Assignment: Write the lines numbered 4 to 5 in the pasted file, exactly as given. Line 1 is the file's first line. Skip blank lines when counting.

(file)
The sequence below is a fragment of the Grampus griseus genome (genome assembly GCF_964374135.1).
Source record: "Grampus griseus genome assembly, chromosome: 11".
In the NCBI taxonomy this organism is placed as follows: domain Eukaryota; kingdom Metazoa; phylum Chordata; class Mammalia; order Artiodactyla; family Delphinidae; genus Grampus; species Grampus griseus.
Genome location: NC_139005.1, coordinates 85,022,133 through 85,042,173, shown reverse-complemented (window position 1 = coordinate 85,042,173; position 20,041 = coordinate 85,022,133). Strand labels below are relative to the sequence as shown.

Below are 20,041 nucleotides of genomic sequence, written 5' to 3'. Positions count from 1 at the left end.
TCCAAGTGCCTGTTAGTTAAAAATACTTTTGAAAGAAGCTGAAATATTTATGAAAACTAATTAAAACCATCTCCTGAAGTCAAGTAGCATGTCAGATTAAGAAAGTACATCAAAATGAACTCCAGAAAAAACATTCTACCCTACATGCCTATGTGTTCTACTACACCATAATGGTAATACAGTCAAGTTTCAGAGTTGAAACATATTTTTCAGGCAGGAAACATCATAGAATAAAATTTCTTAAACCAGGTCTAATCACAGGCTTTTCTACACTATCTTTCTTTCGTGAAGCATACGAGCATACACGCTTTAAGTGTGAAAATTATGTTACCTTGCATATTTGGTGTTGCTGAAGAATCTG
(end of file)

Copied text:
Genome location: NC_139005.1, coordinates 85,022,133 through 85,042,173, shown reverse-complemented (window position 1 = coordinate 85,042,173; position 20,041 = coordinate 85,022,133). Strand labels below are relative to the sequence as shown.

Below are 20,041 nucleotides of genomic sequence, written 5' to 3'. Positions count from 1 at the left end.